- For people with reduced mobility, the electric toothbrush with an oscillating brush is often a good alternative. Electric toothbrushes have also been on the market for a very short time, which operate according to the “ultrasound principle”. In this case, the cleaning movement is no longer produced by a motor but by high-frequency sound vibrations. These devices are at least equal in their cleaning effect to the other brushes.
- Toothpaste with added fluoride “cures” the tooth floss and thus prevents tooth decay.
- Once a week you should use a special highly dosed fluoride gel, available in pharmacies. Fluoride-containing rinsing solutions which also delay the formation of new deposits, as well as melt-hardening, have also proven to be effective for daily use. Ask your dentist or pharmacist for it!
- Clean the interdental spaces with floss or, even more effectively, with special tooth brush brushes, which are available in various sizes and strengths also in the pharmacy or in the well-stocked drugstore market. Never use normal “toothpicks”, they have a little cleaning effect due to their shape and lead quickly to following injuries to the tooth!
- Disinfecting mouthwash solutions can help to combat the harmful bacteria. These should only be used after consultation with your dentist, as the uncontrolled use of these solutions can damage your normal physiological (healthy) oral flora in the individual case and, above all, permanently, and cause severe discoloration of the teeth.
- Mouth showers are, however, suitable for removing coarse particles from places which are difficult to access but have some disadvantages. Pathogenic (= pathogenic) germs can settle in the irrigation solution and in the tube, and such germs can also enter the blood stream when the gum is inflamed Pressed . The main problem, however, is that they remove only coarse particles and do not remove the soft deposits that form on the tooth surface during the day. These are deposited after a few hours so tough-sticky on the teeth, that even a strong ray does not remove them.
- After each meal (including intermediate meal), use a dental care gum without sugar to neutralize the harmful acids.
Diabetics who are severely ill with periodontal disease have, for example, a 2.3-fold increased risk of dying of a heart attack than diabetics whose teeth holding apparatus is not or weakly inflamed. In a renal disease as a result of diabetes, the risk of dying of renal failure is even 8.5 times higher in patients with the severe periodontal disease.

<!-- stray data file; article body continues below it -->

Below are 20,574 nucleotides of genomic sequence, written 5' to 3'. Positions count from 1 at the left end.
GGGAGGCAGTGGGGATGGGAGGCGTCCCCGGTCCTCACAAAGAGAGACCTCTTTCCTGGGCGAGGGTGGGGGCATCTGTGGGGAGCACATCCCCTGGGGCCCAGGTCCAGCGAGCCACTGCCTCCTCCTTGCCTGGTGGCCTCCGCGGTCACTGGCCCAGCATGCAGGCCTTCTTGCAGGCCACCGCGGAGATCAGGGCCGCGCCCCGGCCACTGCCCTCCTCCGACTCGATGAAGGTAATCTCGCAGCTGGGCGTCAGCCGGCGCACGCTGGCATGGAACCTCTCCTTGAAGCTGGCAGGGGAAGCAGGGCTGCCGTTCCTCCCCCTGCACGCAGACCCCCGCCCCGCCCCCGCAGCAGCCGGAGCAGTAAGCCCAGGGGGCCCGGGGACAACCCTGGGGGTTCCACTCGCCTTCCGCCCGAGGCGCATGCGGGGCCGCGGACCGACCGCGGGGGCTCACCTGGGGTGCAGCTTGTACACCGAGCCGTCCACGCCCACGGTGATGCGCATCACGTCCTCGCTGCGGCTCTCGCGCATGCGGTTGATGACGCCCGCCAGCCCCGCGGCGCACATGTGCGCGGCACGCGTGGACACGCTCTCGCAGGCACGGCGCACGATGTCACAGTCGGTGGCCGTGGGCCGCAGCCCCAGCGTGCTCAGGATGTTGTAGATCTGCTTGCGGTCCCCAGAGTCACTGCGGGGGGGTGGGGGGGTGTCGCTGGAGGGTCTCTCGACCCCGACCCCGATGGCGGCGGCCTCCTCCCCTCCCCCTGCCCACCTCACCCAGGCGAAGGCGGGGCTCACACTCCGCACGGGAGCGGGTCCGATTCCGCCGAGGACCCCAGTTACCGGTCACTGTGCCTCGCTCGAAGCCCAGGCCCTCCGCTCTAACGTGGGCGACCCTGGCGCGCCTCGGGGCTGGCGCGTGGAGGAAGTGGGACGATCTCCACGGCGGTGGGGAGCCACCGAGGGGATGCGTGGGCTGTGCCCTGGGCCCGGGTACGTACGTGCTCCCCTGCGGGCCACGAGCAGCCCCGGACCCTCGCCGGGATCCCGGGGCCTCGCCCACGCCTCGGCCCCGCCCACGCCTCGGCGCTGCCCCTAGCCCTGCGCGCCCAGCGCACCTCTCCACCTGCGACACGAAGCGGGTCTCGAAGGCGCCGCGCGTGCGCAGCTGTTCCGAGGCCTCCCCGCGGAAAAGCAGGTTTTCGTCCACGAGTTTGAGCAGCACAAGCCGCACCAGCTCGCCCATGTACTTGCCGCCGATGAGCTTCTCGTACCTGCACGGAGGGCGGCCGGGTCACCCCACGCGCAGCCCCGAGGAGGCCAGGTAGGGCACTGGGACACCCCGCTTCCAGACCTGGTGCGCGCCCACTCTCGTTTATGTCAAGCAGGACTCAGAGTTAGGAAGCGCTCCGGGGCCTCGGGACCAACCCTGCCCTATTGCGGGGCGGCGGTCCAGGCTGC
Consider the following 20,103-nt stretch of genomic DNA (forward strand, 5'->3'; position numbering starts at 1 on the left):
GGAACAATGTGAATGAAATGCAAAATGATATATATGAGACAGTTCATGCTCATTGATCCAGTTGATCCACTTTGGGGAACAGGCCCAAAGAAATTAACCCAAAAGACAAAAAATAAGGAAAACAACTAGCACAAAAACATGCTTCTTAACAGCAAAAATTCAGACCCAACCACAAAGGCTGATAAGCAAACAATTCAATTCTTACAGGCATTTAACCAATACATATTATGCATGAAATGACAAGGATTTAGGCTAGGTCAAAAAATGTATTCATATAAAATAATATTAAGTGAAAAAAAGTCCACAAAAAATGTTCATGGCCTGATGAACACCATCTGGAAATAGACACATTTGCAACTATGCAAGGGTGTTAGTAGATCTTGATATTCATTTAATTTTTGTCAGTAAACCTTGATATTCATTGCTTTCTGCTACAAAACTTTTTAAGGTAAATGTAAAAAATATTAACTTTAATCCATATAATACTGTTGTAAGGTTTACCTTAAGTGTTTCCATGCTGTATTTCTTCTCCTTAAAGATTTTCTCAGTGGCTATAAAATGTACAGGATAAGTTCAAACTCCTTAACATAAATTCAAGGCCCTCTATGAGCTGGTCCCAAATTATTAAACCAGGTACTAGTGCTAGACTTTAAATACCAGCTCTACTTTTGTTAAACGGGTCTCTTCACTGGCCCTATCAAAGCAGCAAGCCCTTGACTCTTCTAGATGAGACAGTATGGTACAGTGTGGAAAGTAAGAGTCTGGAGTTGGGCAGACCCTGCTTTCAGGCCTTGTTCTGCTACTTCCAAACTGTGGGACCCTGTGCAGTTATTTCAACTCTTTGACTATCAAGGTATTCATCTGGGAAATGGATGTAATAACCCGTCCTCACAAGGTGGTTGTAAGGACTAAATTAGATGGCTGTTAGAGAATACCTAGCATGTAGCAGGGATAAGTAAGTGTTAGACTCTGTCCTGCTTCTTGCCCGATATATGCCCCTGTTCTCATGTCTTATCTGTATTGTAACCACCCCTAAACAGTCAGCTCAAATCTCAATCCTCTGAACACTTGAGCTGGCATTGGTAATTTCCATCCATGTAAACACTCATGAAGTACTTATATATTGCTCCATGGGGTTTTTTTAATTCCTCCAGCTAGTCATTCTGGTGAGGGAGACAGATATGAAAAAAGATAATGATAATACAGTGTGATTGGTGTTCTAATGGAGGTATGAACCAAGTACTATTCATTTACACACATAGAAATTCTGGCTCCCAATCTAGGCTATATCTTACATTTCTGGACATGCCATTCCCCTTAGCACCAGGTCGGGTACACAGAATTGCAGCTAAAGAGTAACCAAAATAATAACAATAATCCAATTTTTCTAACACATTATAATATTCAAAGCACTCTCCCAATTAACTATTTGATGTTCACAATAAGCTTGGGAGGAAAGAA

Since you as a diabetic are a high-risk group for periodontal disease, you should take your oral hygiene seriously and even without complaints the semi-annual examinations at the dentist perceive. A 2 time’s daily dental care, which specifically removes the bacterial plaque, should be self-evident to you. With dental flosses and interdental brushes, you should clean the tooth spaces daily, ie the areas that you cannot reach with the toothbrush. You should also have a professional tooth cleaning (PZR) carried out at least twice a year.
Especially as a diabetic, you should use toothpaste that protects you against plaque bacteria and inflammation. In clinical trials, the active ingredient system of triclosan and copolymer has been effective in counteracting plaque, gum bleeding, tooth decay, tooth decay, tooth decay, tooth decay, tooth decay, tooth decay, tooth decay, and the development and progress of periodontal disease.
When should you go to the dentist?
If you suspect a gum disease, go to your dentist immediately. One of the first signs is gum bleeding, in addition, swelling and redness or even pain in the affected gum portion may occur. Even if you do not have any complaints, you should always check it twice a year!
Ask your dentist for a “professional cleaning”! In this case, not only the normal scalpel is removed by specially trained assistants, but also deposits in the interstices and below the gingival margin are expertly and gently removed. The final polishing of all tooth surfaces creates the prerequisite for optimal oral hygiene. This service is paid for, but allows you permanent tooth and mouth health!
Why should I inform my dentist about my diabetes?
It is important to inform the treating dentist about your type of diabetes, the duration of diabetes, your blood glucose control and the presence of follow-up and accompanying diseases as these factors can influence the probability of periodontal disease and its course and severity. Only if your dentist is informed about your diabetes, he can optimally adjust your treatment.
In addition, diabetes in poor control of blood glucose reduces the success of periodontal therapy at the dentist.
Why can successful periodontitis treatment and a healthy mouth improve my diabetes?
Scientific studies have proven that a successful treatment of periodontal disease can not only improve symptoms in the mouth but also your diabetes. The blood glucose values were significantly reduced. This reduces the likelihood of subsequent diabetes to normal risk.
With a consistently performed and regular oral care, you can do very much to protect yourself from periodontal disease!
What is still to be considered?
For the same reasons, which are increased risks of caries, and which can lead to periodontal diseases, diabetics often suffer from disturbed wound healing. It is therefore of particular importance that you inform your treating dentist of your underlying condition. In this way, your dentist, in cooperation with your surgeon, can take the necessary precautions to ensure that these disorders are avoided as far as possible from the outset. He can then, for example, use other local anesthetics which do not further reduce the blood flow to the gums. It will also take into account that you cannot stay sober for a long time in type 1 diabetes.